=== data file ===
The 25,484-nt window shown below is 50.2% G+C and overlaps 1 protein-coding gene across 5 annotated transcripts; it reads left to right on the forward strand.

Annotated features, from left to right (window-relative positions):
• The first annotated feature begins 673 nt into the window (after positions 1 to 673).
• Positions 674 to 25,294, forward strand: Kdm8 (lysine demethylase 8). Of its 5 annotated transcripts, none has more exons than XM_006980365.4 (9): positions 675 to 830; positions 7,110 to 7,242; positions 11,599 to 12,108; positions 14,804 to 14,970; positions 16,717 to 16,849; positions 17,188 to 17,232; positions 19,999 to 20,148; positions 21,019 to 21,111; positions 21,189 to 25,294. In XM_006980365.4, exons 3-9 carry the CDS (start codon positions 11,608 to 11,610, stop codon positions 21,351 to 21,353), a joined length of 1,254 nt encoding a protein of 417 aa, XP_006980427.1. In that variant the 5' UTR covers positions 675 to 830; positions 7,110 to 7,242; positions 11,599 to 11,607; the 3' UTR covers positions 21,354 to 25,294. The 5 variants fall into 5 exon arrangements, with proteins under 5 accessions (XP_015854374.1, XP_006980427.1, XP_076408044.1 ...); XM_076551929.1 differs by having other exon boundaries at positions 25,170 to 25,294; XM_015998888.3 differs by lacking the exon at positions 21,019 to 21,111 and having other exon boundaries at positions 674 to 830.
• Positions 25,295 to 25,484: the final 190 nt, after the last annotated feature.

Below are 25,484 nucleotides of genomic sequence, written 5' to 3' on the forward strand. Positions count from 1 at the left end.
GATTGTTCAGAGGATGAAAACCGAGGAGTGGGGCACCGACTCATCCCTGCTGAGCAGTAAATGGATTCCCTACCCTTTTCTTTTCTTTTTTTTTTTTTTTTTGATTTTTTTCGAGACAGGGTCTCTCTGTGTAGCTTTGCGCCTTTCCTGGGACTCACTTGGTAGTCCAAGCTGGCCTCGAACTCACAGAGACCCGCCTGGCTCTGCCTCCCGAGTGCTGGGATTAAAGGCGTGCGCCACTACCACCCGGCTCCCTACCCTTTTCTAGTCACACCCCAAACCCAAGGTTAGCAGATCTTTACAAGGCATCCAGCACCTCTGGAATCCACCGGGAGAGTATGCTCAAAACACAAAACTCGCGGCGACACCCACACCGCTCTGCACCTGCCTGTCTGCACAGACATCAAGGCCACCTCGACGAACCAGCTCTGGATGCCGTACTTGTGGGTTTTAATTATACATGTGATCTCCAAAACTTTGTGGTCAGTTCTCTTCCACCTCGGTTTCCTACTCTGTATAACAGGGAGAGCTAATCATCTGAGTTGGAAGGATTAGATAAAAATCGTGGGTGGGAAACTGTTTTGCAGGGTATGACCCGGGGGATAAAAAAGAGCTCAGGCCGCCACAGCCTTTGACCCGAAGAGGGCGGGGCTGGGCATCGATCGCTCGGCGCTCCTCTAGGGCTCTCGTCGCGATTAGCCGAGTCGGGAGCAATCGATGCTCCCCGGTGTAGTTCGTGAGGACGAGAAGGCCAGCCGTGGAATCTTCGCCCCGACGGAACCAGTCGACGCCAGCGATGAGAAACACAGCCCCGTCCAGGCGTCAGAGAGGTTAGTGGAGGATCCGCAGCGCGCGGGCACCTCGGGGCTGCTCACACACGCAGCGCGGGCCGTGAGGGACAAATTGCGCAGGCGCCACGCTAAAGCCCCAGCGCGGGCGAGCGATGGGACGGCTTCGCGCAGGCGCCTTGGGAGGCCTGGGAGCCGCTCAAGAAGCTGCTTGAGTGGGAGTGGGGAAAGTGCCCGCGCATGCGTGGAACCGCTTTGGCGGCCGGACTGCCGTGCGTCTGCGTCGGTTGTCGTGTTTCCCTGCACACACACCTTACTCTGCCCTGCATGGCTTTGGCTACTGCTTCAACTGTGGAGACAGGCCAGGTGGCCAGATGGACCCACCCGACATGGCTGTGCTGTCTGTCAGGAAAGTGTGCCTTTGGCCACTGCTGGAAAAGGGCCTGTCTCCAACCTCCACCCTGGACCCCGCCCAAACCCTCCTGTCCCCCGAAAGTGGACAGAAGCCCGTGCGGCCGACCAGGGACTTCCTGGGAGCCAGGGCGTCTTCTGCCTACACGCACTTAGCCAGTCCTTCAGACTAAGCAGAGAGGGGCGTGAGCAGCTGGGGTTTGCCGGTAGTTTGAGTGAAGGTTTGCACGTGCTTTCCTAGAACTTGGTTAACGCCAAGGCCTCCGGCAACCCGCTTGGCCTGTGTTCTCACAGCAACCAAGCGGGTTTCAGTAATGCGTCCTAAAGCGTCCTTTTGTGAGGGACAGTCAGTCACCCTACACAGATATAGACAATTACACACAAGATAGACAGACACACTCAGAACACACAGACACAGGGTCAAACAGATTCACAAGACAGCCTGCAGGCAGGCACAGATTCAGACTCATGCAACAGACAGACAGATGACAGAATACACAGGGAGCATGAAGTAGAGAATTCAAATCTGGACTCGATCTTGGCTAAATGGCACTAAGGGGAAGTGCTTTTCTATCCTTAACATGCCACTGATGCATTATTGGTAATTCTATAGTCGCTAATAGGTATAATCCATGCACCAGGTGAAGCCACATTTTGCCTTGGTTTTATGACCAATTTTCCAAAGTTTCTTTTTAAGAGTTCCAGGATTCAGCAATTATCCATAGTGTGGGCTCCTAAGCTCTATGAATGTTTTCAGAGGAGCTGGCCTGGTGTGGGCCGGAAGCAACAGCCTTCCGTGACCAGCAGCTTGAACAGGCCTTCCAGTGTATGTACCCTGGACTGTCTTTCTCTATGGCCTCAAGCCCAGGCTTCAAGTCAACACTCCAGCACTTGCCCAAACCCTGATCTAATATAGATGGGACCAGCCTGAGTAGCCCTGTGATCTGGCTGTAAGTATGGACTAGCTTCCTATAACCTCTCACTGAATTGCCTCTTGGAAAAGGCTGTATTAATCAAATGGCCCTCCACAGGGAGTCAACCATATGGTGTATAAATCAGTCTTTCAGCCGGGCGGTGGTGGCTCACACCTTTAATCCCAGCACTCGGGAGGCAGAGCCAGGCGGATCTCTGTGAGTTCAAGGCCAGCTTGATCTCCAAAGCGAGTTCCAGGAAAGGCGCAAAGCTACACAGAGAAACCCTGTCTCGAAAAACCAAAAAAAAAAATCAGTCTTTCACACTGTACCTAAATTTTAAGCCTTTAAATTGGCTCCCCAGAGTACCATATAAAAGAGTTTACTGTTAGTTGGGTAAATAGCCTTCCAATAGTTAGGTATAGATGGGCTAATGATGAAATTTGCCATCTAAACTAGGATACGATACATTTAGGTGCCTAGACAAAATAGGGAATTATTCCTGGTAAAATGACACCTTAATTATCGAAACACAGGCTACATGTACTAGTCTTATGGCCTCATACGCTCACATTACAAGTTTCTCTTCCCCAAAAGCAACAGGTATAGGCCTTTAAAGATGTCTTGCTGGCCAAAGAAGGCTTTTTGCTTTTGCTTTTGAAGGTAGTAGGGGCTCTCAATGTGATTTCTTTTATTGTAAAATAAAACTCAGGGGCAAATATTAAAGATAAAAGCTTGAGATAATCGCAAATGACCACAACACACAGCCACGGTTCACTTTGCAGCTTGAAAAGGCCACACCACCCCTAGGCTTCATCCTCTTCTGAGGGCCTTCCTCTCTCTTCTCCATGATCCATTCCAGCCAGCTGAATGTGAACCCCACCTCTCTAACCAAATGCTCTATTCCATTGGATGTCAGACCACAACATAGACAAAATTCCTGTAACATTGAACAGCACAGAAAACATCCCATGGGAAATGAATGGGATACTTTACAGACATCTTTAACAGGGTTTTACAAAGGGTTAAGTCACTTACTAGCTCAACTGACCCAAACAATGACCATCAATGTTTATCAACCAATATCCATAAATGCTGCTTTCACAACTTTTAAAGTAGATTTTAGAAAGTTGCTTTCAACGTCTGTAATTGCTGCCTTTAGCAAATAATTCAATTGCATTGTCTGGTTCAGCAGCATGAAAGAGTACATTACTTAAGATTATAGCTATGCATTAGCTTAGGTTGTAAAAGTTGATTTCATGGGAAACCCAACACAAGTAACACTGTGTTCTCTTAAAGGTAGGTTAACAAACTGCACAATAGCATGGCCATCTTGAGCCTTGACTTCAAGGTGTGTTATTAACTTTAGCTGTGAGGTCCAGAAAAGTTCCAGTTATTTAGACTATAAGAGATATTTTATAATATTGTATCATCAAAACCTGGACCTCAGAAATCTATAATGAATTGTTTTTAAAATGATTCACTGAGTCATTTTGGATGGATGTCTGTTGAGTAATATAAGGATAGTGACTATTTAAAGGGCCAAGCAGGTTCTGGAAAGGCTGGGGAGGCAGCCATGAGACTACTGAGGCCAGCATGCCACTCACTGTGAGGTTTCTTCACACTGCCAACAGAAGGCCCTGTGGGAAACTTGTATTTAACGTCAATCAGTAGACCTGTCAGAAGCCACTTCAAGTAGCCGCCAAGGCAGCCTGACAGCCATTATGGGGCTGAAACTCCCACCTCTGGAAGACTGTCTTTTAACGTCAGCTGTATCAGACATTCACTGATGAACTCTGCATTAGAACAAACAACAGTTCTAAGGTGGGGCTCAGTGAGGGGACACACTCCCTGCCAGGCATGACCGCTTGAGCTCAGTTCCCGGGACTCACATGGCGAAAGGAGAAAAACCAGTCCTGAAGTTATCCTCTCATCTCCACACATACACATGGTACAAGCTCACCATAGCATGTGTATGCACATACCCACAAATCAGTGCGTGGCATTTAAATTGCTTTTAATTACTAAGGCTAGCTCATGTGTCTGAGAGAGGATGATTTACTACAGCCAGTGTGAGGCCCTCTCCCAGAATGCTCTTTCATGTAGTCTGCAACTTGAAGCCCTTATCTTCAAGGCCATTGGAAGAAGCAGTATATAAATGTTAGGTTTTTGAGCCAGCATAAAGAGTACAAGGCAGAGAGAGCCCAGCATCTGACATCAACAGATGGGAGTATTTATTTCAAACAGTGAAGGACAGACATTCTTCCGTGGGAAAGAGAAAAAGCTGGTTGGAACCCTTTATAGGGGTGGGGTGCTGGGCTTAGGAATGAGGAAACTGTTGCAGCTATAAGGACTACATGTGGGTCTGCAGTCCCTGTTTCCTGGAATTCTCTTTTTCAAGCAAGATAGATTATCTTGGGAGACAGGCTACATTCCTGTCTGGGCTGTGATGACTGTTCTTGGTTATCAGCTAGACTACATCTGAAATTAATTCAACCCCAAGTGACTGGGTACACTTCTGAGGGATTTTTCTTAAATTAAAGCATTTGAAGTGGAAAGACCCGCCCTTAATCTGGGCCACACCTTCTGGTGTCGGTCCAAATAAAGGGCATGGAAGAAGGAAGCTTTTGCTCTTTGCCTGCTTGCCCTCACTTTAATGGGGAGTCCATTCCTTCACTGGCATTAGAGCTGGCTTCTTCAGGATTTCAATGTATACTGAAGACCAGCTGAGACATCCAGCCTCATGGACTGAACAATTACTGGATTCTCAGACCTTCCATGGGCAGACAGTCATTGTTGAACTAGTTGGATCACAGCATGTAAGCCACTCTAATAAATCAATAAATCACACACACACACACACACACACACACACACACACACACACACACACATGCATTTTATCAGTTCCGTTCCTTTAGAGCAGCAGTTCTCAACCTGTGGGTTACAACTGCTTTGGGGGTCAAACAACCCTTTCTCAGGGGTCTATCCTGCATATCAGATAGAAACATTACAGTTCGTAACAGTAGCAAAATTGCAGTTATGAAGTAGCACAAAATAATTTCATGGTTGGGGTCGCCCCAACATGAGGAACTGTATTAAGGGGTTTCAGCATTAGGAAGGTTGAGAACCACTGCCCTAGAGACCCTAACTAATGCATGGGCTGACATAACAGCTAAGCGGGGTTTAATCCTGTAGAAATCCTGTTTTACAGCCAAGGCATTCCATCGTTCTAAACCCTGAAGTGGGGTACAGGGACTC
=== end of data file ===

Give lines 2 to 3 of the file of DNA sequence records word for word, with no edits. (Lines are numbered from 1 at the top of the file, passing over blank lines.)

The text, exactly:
Annotated features, from left to right (window-relative positions):
• The first annotated feature begins 673 nt into the window (after positions 1 to 673).